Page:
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While people living along the eastern coast demanded and bought imported ware, those west of the Alleghenies found the crystal cut in Pittsburgh of excellent quality and much less expensive. To transport the English and Irish glass from the cities of the Atlantic coast over the mountains to the Midwest was not profitable. To make glass in the Pittsburgh area, sell it locally, and also send it out along the great Ohio-Mississippi waterway was good business indeed. By 1850 cut ware was made for the palatial river boats, the numerous hotels, and also the private homes along the route.
In 1880 Bakewell's in Pittsburgh were making cut and engraved ware in patterns popular abroad. Many travelers who reached this gateway city lauded in their memoirs or letters the excellence of Bakewell glass. A set was cut for President Monroe in 1817; a medal was won at the Franklin Institute in 1825; an appreciation and favorable comparison with Baccarat's French glass was sent by General Lafayette after his tour in 1825. As other factories were built in the Pittsburgh section, they too cut glass.
The New England Glass Company was probably the first eastern glasshouse to produce a large amount of glass cut and engraved in the Anglo-Irish style. Their product was equal to any other American ware and quite as fine as the imported. At the Boston and Sandwich Company on Cape Cod, Deming Jarves also installed a large cutting shop. Many of the cutters in these early factories had their apprenticeship in Anglo-Irish glasshouses.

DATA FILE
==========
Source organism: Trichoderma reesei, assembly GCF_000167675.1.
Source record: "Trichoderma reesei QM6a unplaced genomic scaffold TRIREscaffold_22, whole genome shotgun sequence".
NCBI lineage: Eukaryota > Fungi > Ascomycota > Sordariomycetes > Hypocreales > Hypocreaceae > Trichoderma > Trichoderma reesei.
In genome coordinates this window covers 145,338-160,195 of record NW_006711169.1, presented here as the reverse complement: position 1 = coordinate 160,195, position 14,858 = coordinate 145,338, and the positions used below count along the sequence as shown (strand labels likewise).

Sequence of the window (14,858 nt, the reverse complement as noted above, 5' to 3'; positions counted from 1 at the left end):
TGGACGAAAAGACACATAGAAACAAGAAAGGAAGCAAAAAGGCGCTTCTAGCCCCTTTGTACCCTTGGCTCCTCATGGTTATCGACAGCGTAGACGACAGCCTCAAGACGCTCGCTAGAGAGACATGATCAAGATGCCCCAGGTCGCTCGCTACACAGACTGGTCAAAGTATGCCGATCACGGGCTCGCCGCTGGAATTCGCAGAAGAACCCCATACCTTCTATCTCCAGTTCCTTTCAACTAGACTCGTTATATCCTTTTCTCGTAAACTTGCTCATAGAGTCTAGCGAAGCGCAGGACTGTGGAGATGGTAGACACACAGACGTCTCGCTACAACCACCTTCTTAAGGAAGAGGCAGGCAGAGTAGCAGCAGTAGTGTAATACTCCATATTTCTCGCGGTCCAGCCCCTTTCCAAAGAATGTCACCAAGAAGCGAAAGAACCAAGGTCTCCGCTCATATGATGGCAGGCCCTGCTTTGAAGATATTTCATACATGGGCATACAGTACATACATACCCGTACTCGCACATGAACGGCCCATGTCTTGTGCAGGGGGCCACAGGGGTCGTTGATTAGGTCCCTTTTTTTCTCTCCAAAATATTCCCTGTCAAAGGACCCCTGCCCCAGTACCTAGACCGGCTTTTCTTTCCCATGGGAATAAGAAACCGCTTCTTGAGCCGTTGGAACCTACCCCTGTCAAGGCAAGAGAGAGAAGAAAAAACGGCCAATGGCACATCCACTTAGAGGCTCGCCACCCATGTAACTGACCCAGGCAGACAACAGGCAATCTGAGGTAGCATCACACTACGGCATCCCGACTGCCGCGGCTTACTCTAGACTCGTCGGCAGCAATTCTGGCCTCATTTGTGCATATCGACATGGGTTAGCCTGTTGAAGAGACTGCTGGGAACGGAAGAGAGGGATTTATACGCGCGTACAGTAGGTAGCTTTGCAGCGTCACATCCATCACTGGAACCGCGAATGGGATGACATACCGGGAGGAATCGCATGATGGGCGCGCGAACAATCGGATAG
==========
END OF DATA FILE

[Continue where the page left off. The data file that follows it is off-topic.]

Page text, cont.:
By the twentieth century this beautiful cut glass had lost its American identity. Because in patterns and style of cutting it resembled Irish glass, it was for a long time considered to be imported. Since the glasshouse at Waterford was better known than its contemporaries in Ireland, quantities of late eighteenth- and early nineteenth-century cut glass are today miscalled Waterford. (The same kind of error has been made with much of the pressed glass that is currently called Sandwich.) Actually, there were numerous factories producing the same type and quality in both Ireland and America, and very little of it was ever trade-marked.
Besides Bakewell's, the New England Glass Company, and the Boston and Sandwich Glass Company were other factories that made and cut excellent glassware. Among them were the John L. Gilliland Company of New York, Gillerland and Sons (1861-1892) of Pennsylvania, and Dorflinger's.
Christian Dorflinger built the Greenpoint Glass Works in I860 at Brooklyn, New York, to make fine flint and colored ware. (His first glasshouse in Brooklyn was for shades and chimneys for kerosene lamps.) Later he moved to White Mills, Pennsylvania, where he built a third glasshouse and continued making excellent quality ware. Dorflinger cut glass for President Lincoln (at the Brooklyn factory), and for Theodore Roosevelt, when he was president. Glass continued to be cut and engraved in the Anglo-Irish manner until the "prismatic" style of cutting came in sometime after the Civil War.
About 1880 deposits of sand almost free from iron were located in the Midwest. This was an important discovery resulting in far finer metal. Cut glass gained a new impetus and even greater popularity. "Those who intend to make birthday, Christmas or wedding presents can not select anything more appropriate and welcome than cut glass," read one advertisement.
In the early factories the cutting shop was often located in a nearby building since the cutting was a separate process and the work was done on "blanks," the cold, finished, but undecorated articles. When cut glass became very popular, uncut blanks were often sold separately to companies who specialized in cutting. (The capital outlay for a cutting establishment was not comparable to that of a glass factory.) Often a skilled cutter would set up a small shop for himself and a few other cutters. Brooklyn and Corning in New York were among the early centers for these shops.